The Patrick administration has done away with yet another program that encourages smart growth in Massachusetts. At least when it comes to growth and development and sustainability, the Tea Party may have found a new champion.
The program is Commonwealth Capital, and like the other major components of the state's smart growth agenda, it started under Deval Patrick's predecessor, Mitt Romney. Commonwealth Capital asked cities and towns to fill out a scorecard that reported what they were doing at the local level to foster smart growth — that is, less sprawl, and more mixed-use, walkable, downtown-centered, transit-oriented growth. The communities got credit for green building, saving energy, preserving open space, and zoning reform, among many other categories. Those that scored highest went to the front of the line to receive about $500 million per year in grants and revolving loan funds for infrastructure including water and sewer projects. The idea was to put state funding to municipalities through a filter, and reward innovation in sustainability at the local level; previously the money was just doled out.
Now it's back to going to those places with political connections and the smarts to work the bureaucracy — and to those towns that are building subdivisions out in the cornfields. Commonwealth Capital didn't cost much to run. The respected planner who was primarily responsible for it, a Romney holdover, was let go, told that he didn't fit in with the administration's priorities. But Romney's smart growth initiatives have never sat well with Patrick. The first thing the Democratic governor did was eliminate Romney's Office for Commonwealth Development, which banded together the state agencies that have anything to do with growth and development — transportation, environment, housing, and energy. Ironically, since that time, other states have actually embraced that very model of coordination.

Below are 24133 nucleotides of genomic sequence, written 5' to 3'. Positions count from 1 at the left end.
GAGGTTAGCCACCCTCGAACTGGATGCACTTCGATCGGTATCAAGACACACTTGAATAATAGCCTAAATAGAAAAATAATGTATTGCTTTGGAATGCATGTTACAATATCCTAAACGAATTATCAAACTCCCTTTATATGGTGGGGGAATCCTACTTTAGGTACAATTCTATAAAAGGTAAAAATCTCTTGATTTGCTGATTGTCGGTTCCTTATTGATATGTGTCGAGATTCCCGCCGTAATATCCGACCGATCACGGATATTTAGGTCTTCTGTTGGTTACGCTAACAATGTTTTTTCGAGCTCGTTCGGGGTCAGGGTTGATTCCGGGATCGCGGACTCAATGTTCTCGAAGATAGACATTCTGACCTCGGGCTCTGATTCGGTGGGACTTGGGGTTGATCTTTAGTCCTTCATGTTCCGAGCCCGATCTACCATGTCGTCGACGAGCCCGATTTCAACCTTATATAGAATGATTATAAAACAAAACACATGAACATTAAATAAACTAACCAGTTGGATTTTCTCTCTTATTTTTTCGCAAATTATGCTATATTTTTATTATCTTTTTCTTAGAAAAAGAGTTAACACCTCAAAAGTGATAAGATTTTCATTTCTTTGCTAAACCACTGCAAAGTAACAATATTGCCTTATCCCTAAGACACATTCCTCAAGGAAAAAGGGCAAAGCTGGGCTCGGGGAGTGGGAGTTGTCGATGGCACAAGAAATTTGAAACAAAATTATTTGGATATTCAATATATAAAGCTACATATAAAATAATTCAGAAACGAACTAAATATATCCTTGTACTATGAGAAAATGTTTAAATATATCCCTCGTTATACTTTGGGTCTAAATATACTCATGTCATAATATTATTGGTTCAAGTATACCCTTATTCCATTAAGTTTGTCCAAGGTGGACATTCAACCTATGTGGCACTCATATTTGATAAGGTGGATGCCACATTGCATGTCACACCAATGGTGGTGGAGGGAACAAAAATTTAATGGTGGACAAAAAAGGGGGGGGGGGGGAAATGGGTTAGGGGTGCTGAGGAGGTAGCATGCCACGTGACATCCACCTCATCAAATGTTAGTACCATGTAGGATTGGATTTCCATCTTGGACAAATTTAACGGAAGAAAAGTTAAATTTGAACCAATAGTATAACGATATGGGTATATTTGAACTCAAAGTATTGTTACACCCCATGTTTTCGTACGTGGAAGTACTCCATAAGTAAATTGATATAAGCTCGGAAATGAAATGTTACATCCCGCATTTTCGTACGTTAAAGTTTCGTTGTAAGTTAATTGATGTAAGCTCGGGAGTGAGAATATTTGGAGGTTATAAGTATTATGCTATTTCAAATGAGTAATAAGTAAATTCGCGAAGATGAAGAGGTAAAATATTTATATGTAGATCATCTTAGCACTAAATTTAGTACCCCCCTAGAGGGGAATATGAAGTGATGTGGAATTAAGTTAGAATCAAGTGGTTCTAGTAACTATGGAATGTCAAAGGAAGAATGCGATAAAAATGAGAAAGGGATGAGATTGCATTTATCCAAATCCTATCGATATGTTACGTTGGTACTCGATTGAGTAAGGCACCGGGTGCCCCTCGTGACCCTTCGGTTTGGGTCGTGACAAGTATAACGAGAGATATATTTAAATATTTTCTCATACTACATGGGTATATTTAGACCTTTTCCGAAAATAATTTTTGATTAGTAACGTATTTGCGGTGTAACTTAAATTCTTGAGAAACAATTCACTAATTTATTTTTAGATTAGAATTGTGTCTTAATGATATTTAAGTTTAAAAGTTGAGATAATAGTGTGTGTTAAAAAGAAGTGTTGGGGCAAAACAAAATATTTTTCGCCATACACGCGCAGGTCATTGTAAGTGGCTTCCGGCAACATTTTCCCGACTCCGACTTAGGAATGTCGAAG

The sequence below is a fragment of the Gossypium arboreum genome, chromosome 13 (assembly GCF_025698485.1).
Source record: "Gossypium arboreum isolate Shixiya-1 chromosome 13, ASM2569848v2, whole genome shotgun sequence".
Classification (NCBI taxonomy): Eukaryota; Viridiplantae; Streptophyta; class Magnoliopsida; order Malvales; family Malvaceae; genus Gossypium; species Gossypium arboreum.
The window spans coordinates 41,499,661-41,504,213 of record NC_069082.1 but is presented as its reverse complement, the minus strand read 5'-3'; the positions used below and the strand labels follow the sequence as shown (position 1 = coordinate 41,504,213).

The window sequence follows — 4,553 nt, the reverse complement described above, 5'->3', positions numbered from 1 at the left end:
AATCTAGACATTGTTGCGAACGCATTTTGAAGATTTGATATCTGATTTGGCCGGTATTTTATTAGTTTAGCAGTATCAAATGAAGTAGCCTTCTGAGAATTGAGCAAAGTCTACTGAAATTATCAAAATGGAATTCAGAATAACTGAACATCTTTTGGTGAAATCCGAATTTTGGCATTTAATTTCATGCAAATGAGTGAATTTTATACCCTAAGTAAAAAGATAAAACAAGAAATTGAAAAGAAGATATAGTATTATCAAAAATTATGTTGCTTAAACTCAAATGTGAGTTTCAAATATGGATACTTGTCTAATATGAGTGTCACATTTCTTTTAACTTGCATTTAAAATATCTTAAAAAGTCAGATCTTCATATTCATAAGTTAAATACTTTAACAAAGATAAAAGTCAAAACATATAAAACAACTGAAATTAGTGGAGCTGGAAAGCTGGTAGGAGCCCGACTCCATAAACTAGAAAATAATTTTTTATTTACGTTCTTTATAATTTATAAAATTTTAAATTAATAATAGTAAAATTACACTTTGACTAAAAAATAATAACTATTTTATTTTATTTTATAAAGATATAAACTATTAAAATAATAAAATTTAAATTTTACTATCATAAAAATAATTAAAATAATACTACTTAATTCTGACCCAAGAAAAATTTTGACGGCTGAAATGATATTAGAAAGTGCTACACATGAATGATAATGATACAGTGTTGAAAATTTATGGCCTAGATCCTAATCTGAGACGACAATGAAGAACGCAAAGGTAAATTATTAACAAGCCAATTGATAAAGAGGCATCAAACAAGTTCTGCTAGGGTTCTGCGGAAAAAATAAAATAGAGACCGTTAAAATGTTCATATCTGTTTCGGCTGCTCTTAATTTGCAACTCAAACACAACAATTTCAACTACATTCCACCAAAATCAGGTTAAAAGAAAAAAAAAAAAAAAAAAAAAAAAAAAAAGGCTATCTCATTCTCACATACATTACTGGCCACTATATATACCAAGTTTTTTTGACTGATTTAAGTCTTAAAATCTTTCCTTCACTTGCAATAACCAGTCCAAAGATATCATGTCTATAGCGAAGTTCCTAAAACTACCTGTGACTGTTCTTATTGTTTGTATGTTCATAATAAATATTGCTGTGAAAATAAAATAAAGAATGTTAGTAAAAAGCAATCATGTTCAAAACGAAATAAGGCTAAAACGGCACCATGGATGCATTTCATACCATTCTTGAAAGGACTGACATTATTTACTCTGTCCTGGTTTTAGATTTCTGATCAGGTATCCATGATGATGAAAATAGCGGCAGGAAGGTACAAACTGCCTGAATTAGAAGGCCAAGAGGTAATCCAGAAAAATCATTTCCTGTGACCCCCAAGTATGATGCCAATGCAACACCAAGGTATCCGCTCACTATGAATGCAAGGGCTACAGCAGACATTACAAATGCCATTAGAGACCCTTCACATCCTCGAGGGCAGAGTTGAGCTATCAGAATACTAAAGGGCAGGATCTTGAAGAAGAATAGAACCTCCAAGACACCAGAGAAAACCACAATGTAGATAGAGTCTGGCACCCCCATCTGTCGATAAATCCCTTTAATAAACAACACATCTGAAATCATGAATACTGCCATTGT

About the only thing left is Chapter 40R and 40S, which gives money to communities that fast-track dense, mixed-use development in town centers and downtowns, near transit, or on vacant industrial sites. But even that seems to be dying on the vine, with continuing uncertainties about funding. Few towns are taking it very seriously these days, because they don't think they'll get the money — up to $600,000 depending on the size of the project, plus additional funding for the local schools to accomodate any children moving in.
Controlling sprawl in Massachusetts began under Mike Dukakis and continued under Bill Weld, Paul Cellucci, and Jane Swift, but it was Romney who was an avowed champion of smart growth. In this respect Romney was a big environmentalist. He was for RGGI (the Northeast regional greenhouse gas emissions compact) before he was against it. Of course, Romney doesn't talk about smart growth much these days. The Republican primaries are fueled by those who deny global warming and are against regulations. Tea Party representatives have lately been characterizing smart growth and planning initiatives as part of a United Nations conspiracy referred to as Agenda 21, particularly in California, where there are still those audacious enough to think there might be more environmentally sensible ways to live other than 90-minute solo commutes in SUVs from subdivisions out in the Central Valley.
What a house of mirrors. The Massachusetts Republican believed in smart growth but doesn't say so; the Massachusetts Democrat claims to be an environmentalist but is dismantling anti-sprawl initiatives. It's enough to make you want a Commonwealth Capital scorecard, to keep it all straight.
Anthony Flint is a fellow at the Lincoln Institute of Land Policy, a think tank in Cambridge. Follow him on Twitter at @landpolicy and @anthonyflint.